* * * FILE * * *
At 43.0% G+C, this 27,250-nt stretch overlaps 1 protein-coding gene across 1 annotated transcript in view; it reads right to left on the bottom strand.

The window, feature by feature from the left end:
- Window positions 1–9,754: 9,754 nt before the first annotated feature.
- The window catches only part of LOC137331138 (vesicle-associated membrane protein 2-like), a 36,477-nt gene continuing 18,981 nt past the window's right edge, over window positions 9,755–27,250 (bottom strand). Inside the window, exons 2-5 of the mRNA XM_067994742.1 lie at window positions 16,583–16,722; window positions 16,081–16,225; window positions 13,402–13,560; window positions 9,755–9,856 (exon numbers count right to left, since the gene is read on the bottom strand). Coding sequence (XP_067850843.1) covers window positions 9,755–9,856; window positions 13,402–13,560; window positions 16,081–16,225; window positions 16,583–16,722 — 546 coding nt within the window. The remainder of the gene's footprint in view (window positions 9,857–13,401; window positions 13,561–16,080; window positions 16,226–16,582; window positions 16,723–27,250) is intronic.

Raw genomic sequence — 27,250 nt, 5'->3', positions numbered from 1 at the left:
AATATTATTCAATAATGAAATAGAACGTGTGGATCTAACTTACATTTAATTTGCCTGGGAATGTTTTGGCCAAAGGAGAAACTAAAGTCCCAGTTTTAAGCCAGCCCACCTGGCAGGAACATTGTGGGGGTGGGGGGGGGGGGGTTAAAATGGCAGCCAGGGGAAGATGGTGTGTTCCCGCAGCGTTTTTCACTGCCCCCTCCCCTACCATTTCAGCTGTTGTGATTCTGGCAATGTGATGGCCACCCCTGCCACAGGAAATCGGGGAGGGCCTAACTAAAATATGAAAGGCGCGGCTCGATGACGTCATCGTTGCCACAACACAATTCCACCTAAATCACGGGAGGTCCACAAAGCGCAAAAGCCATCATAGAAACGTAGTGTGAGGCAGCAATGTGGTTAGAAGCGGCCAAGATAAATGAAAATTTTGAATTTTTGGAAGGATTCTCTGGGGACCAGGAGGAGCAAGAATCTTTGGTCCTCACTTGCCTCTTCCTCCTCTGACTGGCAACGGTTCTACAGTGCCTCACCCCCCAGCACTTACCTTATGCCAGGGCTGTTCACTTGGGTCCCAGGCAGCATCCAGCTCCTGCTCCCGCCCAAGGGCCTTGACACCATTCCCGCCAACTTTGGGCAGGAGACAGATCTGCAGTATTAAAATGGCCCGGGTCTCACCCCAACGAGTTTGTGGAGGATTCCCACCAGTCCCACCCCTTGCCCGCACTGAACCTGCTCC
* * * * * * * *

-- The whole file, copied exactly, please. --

At 43.0% G+C, this 27,250-nt stretch overlaps 1 protein-coding gene across 1 annotated transcript in view; it reads right to left on the bottom strand.

The window, feature by feature from the left end:
- Window positions 1–9,754: 9,754 nt before the first annotated feature.
- The window catches only part of LOC137331138 (vesicle-associated membrane protein 2-like), a 36,477-nt gene continuing 18,981 nt past the window's right edge, over window positions 9,755–27,250 (bottom strand). Inside the window, exons 2-5 of the mRNA XM_067994742.1 lie at window positions 16,583–16,722; window positions 16,081–16,225; window positions 13,402–13,560; window positions 9,755–9,856 (exon numbers count right to left, since the gene is read on the bottom strand). Coding sequence (XP_067850843.1) covers window positions 9,755–9,856; window positions 13,402–13,560; window positions 16,081–16,225; window positions 16,583–16,722 — 546 coding nt within the window. The remainder of the gene's footprint in view (window positions 9,857–13,401; window positions 13,561–16,080; window positions 16,226–16,582; window positions 16,723–27,250) is intronic.

Raw genomic sequence — 27,250 nt, 5'->3', positions numbered from 1 at the left:
AATATTATTCAATAATGAAATAGAACGTGTGGATCTAACTTACATTTAATTTGCCTGGGAATGTTTTGGCCAAAGGAGAAACTAAAGTCCCAGTTTTAAGCCAGCCCACCTGGCAGGAACATTGTGGGGGTGGGGGGGGGGGGGTTAAAATGGCAGCCAGGGGAAGATGGTGTGTTCCCGCAGCGTTTTTCACTGCCCCCTCCCCTACCATTTCAGCTGTTGTGATTCTGGCAATGTGATGGCCACCCCTGCCACAGGAAATCGGGGAGGGCCTAACTAAAATATGAAAGGCGCGGCTCGATGACGTCATCGTTGCCACAACACAATTCCACCTAAATCACGGGAGGTCCACAAAGCGCAAAAGCCATCATAGAAACGTAGTGTGAGGCAGCAATGTGGTTAGAAGCGGCCAAGATAAATGAAAATTTTGAATTTTTGGAAGGATTCTCTGGGGACCAGGAGGAGCAAGAATCTTTGGTCCTCACTTGCCTCTTCCTCCTCTGACTGGCAACGGTTCTACAGTGCCTCACCCCCCAGCACTTACCTTATGCCAGGGCTGTTCACTTGGGTCCCAGGCAGCATCCAGCTCCTGCTCCCGCCCAAGGGCCTTGACACCATTCCCGCCAACTTTGGGCAGGAGACAGATCTGCAGTATTAAAATGGCCCGGGTCTCACCCCAACGAGTTTGTGGAGGATTCCCACCAGTCCCACCCCTTGCCCGCACTGAACCTGCTCC